Source: UN Office for the Coordination of Humanitarian Affairs Country: Democratic Republic of the Congo preview

Faits saillants

  • Plus de 14 000 personnes déplacées entre Hombo Nord et Sud suite aux affrontements entre Raïya Mutomboki

  • Kabare : 750 ménages vulnérables bénéficient d’outils aratoires et semences pour restaurer leurs moyens de subsistance

Besoins et réponses humanitaires Multisectoriel

  • Suite aux affrontements entre des éléments Raïya Mutomboki du 6 au 19 juin à Otobora, Karete et Musenge au Nord-Kivu, zone couverte par les acteurs du Sud-Kivu à cause de l’inaccessibilité depuis le Nord-Kivu, 14 160 personnes se sont déplacées vers Hombo Nord (7 100) et Hombo Sud (7 060). Selon la Fondation AVSI qui y a effectué une mission d’évaluation multisectorielle du 8 au 16 juillet. Il n’y a pas pour l’instant de perspective de retour pour ces déplacés, étant donné que la situation sécuritaire demeure précaire dans leurs zones de provenance. Les déplacés hébergés à Hombo Nord bénéficient d’un accès aux soins gratuits de l’ONG International Medical Corps (IMC) au centre de santé de Hombo Nord. Ceux de Hombo Sud n’ont pas accès aux soins gratuitement car la structure sanitaire de l’aire de santé n’est pas appuyée par un partenaire humanitaire. Déplacés pendant les examens de fin d’année scolaire, les élèves n’ont pas pu intégrer l’école dans les zones de déplacement et ont ainsi raté l’année scolaire. Cependant, des pourparlers seraient en cours entre les autorités locales et la Division provinciale de l’Enseignement primaire, secondaire et professionnel (EPSP) pour permettre à ces élèves de passer ces examens. Cette mission d’évaluation a également relevé des besoins en vivres pour les déplacés.

  • L’ONG Tearfund a organisé du 17 au 19 juillet un transfert monétaire pour plus de 482 familles déplacées à Kazimia au sud de Fizi, qui se sont ainsi procuré une ration alimentaire pour une semaine et des articles ménagers essentiels. Ces familles s’étaient déplacées des localités du sud de Kazimia dont Talama et Yungu durant la période du 9 au 17 juin fuyant les affrontements entre les Forces Armées de la RDC (FARDC) et les Mayi-Mayi Yakutumba.

Niger: Niger SRP 2014: Funding Status as of 25 July 2014

Niger - ReliefWeb News - 2 hours 22 min ago
Source: UN Office for the Coordination of Humanitarian Affairs Country: Niger preview

REQUIREMENT 391 millions FUNDING 164 millions UNMET REQUIREMENT 227 millions

Pakistan: Pakistan: Hyderabad Education Summary (as of June 2014)

Pakistan - ReliefWeb News - 2 hours 25 min ago
Source: US Agency for International Development, Information Management and Mine Action Programs Country: Pakistan preview

occupied Palestinian territory: Israel/Gaza conflict, July 2014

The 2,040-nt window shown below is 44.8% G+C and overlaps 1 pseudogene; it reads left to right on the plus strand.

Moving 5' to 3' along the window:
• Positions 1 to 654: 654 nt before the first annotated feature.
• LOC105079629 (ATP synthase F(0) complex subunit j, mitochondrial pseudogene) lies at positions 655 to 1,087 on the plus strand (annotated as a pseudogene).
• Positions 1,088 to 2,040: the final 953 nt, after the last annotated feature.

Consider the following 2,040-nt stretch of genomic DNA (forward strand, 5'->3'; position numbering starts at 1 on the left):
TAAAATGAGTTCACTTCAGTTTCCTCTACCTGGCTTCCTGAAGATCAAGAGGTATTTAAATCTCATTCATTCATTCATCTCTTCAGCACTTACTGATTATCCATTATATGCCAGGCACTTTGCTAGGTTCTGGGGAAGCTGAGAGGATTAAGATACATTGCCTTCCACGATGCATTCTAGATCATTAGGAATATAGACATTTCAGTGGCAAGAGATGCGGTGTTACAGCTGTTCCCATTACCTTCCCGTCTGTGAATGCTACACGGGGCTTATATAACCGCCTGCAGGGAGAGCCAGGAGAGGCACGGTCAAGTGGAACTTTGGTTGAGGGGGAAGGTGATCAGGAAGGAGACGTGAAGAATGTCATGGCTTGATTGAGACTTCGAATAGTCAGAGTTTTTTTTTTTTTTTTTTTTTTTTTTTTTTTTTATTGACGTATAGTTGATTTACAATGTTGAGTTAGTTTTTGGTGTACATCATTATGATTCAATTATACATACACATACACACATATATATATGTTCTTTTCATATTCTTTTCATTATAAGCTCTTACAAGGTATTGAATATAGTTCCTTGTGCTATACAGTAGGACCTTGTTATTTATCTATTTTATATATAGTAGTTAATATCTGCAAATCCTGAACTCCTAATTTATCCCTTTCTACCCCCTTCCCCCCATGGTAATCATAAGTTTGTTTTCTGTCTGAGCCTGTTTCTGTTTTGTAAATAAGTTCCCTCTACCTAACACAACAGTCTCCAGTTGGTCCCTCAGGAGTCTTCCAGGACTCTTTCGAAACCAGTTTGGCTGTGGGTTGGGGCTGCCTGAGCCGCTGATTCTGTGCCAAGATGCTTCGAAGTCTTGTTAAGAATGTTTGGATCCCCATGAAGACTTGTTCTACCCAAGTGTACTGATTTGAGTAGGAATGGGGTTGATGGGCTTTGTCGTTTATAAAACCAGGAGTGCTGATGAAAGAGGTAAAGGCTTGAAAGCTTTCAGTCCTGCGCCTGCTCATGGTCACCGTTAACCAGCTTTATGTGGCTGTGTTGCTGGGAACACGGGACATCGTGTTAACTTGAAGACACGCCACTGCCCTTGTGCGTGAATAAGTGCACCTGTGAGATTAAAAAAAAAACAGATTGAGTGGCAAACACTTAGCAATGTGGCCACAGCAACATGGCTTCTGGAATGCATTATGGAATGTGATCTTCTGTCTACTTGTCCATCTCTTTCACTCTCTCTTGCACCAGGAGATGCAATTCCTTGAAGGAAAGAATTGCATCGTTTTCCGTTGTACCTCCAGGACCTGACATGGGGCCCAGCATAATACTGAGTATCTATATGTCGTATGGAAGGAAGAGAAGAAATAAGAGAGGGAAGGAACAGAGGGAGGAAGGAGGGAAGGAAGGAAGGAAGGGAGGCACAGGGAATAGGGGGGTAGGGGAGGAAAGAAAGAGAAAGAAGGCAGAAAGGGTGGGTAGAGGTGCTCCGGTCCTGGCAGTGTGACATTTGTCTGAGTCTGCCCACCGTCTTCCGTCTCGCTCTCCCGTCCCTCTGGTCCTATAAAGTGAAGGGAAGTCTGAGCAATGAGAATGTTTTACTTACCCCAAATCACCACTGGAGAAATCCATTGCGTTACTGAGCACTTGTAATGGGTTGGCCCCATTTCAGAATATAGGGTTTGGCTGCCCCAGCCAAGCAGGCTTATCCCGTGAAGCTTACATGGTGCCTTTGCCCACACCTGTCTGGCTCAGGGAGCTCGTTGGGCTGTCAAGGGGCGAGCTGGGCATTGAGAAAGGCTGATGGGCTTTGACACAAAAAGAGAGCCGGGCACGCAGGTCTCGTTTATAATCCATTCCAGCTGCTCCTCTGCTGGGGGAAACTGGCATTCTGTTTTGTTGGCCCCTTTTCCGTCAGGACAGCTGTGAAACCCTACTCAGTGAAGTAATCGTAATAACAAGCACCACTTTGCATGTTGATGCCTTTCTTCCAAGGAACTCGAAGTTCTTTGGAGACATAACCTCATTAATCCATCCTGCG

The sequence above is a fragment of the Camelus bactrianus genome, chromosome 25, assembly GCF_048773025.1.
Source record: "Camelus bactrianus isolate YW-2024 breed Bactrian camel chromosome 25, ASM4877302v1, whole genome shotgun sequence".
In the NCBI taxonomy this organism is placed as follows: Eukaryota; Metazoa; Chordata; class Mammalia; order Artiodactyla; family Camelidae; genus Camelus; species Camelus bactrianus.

oPt - ReliefWeb News - 2 hours 27 min ago
Source: Amnesty Country: occupied Palestinian territory

AMNESTY INTERNATIONAL
QUESTIONS & ANSWERS

What does Amnesty International think of the resolution passed by the UN Human Rights Council on 23 July? What should happen next?

Amnesty International welcomes resolution S-21/1 to establish a commission of inquiry and notes that the wording allows the commission to investigate violations of international law by all parties to the current conflict. The commission of inquiry represents an important opportunity to break the cycle of persistent impunity for crimes under international law in Israel and the Occupied Palestinian Territories (OPT). In order to be effective the commission of inquiry must be thorough, independent and impartial, and look into violations by any party to the conflict. It must be adequately resourced and have unrestricted access to all relevant areas. Amnesty International urges all states – including all EU member states, who abstained on the resolution – to co-operate with the commission as required.

What are the key obligations of the parties to the conflict during the hostilities under international humanitarian law?

During an armed conflict, all parties – whether state or non-state armed forces – must respect international humanitarian law, which aims to protect civilians by regulating the conduct of all sides in hostilities. States also continue to have an obligation to respect international human rights law during a conflict.

Under international humanitarian law, all sides in an armed conflict must distinguish between military targets and civilians and civilian structures, and direct attacks only at the former. Deliberate attacks on civilians or civilian objects – such as homes, medical facilities, schools, governmental buildings – that are not being used for military purposes are prohibited and are war crimes. Indiscriminate and disproportionate attacks (where the likely number of civilian casualties or damage to civilian property outweighs the anticipated military advantage to be gained) are also prohibited.

All sides must take necessary precautions in attack to minimize harm to civilians and civilian objects. This includes giving civilians effective warnings ahead of attacks, and cancelling or suspending an attack if it becomes apparent that the target is civilian or that the attack would be disproportionate. They also must take all feasible precautions to protect civilians under their control from the effects of attacks. For example, warring parties should avoid endangering civilians by storing ammunition in, and launching attacks from, populated civilian areas.